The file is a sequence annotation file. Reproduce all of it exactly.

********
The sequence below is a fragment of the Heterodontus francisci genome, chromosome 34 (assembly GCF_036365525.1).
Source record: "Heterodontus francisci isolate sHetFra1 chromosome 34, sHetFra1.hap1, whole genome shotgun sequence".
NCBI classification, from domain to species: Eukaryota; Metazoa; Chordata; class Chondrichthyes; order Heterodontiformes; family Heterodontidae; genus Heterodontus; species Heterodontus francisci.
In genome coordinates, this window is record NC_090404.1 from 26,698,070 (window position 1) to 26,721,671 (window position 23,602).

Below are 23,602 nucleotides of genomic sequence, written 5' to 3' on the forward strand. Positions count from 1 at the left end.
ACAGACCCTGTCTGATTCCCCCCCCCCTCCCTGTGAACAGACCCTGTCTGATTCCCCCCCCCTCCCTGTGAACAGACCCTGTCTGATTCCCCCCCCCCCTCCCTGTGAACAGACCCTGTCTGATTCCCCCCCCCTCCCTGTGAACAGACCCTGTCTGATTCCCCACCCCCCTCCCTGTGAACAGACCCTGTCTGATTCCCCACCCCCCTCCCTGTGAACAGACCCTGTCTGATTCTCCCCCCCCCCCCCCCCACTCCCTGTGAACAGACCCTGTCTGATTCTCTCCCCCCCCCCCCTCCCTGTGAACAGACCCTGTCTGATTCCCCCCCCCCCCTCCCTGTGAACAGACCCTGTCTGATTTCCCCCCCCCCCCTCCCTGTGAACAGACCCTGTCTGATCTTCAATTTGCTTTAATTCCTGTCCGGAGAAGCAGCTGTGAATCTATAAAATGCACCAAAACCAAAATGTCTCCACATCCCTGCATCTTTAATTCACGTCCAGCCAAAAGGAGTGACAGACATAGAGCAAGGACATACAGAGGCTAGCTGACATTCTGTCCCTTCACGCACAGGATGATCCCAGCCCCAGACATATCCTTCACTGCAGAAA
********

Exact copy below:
The sequence below is a fragment of the Heterodontus francisci genome, chromosome 34 (assembly GCF_036365525.1).
Source record: "Heterodontus francisci isolate sHetFra1 chromosome 34, sHetFra1.hap1, whole genome shotgun sequence".
NCBI classification, from domain to species: Eukaryota; Metazoa; Chordata; class Chondrichthyes; order Heterodontiformes; family Heterodontidae; genus Heterodontus; species Heterodontus francisci.
In genome coordinates, this window is record NC_090404.1 from 26,698,070 (window position 1) to 26,721,671 (window position 23,602).

Below are 23,602 nucleotides of genomic sequence, written 5' to 3' on the forward strand. Positions count from 1 at the left end.
ACAGACCCTGTCTGATTCCCCCCCCCCTCCCTGTGAACAGACCCTGTCTGATTCCCCCCCCCTCCCTGTGAACAGACCCTGTCTGATTCCCCCCCCCCCTCCCTGTGAACAGACCCTGTCTGATTCCCCCCCCCTCCCTGTGAACAGACCCTGTCTGATTCCCCACCCCCCTCCCTGTGAACAGACCCTGTCTGATTCCCCACCCCCCTCCCTGTGAACAGACCCTGTCTGATTCTCCCCCCCCCCCCCCCCACTCCCTGTGAACAGACCCTGTCTGATTCTCTCCCCCCCCCCCCTCCCTGTGAACAGACCCTGTCTGATTCCCCCCCCCCCCTCCCTGTGAACAGACCCTGTCTGATTTCCCCCCCCCCCCTCCCTGTGAACAGACCCTGTCTGATCTTCAATTTGCTTTAATTCCTGTCCGGAGAAGCAGCTGTGAATCTATAAAATGCACCAAAACCAAAATGTCTCCACATCCCTGCATCTTTAATTCACGTCCAGCCAAAAGGAGTGACAGACATAGAGCAAGGACATACAGAGGCTAGCTGACATTCTGTCCCTTCACGCACAGGATGATCCCAGCCCCAGACATATCCTTCACTGCAGAAA